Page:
Walleye, Brook Trout, Northern Pike, Brown Trout, Rainbow Trout, and Channel Catfish. 

Wild:  EXCEPT FOR THE WALLEYE and RAINBOW TROUT -  All of the species in the image above reproduce successfully on their own in CT without human intervention.
This Month's Mystery Fish
Email your guess to 
Some Like it Hot But Not Trout
To help trout survive the sometimes lethal water temperatures that occur in summer, DEEP has posted areas around key coldwater tributaries as "No Fishing Zones".  When the water temperatures in the main channel become too warm (usually June - September) trout will seek out much cooler water entering from smaller tributaries.  During this time in these locations the trout are congregated in large numbers.  Please report any illegal activity within these areas to EnCon Police immediately at 860-424-3333.
Mystery Fish Revealed
Last month's  Mystery Fish was a hybrid between a Bluegill and a Redbreast Sunfish.  Hybridization can occur in sunfish that belong to the genus Lepomis  (Bluegill, Pumpkinseed, Green and Redbreast).  These sunfish commonly co-occur in many of Connecticut's lakes and ponds and spawn in similar habitat around the same time frame.  The various combinations of Bluegill, Pumpkinseed, Green and Redbreast can make for some very interesting looking fish with striking color patterns.  Hybrid sunfish are marginally productive and can spawn with a "pure" strain to make identification even more difficult (but very interesting to fish biologists).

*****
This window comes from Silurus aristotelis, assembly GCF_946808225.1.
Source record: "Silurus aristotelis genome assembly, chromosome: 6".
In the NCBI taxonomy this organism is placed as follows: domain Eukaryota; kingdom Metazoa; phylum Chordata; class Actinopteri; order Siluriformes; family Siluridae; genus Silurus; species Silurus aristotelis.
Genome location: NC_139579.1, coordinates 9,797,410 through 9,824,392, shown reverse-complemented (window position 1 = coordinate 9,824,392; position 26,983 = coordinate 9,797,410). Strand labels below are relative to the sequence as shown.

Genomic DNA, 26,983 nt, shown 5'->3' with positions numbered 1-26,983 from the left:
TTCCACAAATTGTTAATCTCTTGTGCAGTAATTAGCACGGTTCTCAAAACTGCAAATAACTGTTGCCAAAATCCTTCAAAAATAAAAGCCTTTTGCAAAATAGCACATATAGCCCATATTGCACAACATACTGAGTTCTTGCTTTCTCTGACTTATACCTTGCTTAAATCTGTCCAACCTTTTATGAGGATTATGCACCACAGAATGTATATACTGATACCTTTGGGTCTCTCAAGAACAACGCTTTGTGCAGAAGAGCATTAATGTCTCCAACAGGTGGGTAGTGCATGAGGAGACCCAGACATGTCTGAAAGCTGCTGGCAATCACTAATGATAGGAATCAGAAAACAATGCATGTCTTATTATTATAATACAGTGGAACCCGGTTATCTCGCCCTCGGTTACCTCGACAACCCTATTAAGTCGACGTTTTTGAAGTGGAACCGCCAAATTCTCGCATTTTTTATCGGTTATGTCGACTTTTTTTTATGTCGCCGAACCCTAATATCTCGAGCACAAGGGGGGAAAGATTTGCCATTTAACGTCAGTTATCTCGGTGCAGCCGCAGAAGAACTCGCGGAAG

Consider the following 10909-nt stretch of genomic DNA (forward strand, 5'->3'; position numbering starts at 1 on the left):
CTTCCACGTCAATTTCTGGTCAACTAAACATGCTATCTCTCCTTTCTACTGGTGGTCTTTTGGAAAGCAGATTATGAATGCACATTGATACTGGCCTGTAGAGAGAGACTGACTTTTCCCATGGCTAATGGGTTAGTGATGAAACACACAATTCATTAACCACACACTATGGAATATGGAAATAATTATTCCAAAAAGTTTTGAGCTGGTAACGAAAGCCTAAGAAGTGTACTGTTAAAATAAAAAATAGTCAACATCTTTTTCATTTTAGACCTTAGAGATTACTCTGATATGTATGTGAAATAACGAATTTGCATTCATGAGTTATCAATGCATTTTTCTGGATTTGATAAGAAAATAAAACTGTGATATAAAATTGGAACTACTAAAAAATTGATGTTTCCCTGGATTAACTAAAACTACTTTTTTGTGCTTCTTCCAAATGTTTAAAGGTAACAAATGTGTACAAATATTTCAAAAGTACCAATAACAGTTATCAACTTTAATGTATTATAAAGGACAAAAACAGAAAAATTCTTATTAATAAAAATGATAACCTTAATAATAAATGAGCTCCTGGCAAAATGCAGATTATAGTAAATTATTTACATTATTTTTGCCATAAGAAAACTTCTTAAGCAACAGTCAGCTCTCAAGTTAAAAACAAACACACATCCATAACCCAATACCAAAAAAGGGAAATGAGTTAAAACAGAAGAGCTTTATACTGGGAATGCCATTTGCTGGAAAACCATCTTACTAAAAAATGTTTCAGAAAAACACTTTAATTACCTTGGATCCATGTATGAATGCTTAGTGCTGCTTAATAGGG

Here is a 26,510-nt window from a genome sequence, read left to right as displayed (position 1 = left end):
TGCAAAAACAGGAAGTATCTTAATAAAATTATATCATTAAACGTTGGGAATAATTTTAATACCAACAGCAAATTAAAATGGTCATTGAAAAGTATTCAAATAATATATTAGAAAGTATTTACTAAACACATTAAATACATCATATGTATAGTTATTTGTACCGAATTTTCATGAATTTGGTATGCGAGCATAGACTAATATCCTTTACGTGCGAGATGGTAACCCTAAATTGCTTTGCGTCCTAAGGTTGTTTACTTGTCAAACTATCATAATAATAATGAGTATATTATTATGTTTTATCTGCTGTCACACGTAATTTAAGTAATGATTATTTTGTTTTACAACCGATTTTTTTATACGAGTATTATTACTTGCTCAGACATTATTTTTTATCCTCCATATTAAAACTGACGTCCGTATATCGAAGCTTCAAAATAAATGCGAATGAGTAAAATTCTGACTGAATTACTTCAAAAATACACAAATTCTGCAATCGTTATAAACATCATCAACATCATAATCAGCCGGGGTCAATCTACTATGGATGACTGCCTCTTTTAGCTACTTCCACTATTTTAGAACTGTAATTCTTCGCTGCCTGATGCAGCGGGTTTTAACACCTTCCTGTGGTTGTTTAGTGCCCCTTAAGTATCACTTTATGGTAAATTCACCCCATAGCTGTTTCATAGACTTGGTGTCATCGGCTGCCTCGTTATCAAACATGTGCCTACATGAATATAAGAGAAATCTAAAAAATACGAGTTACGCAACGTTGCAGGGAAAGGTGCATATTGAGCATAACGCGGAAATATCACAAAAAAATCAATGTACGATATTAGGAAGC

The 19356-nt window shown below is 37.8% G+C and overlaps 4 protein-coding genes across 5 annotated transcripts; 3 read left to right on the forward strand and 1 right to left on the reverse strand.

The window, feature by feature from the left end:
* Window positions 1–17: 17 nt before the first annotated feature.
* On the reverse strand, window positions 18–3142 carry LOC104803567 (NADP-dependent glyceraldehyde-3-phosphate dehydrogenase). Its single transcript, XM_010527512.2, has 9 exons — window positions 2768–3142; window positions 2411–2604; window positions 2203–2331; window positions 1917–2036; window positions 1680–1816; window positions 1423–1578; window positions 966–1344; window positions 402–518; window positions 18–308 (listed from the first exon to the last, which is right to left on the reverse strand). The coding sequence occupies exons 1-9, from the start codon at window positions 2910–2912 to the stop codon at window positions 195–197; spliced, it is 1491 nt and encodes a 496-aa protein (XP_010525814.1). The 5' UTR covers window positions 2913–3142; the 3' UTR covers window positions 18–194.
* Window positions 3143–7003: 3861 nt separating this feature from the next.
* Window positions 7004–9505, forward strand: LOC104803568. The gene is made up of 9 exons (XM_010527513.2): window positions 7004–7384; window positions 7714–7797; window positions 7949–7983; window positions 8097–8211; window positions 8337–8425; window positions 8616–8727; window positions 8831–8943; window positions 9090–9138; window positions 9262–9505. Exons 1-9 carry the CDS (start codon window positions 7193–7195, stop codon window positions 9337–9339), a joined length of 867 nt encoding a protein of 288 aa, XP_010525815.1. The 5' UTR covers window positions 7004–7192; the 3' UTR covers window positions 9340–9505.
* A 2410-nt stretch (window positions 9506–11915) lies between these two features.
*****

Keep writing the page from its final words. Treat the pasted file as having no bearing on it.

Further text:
Hybrid sunfish are more aggressive and grow larger than the two parental species.  The next time you catch a whopper of a sunfish, take a close look, it may be a very unique and interesting catch.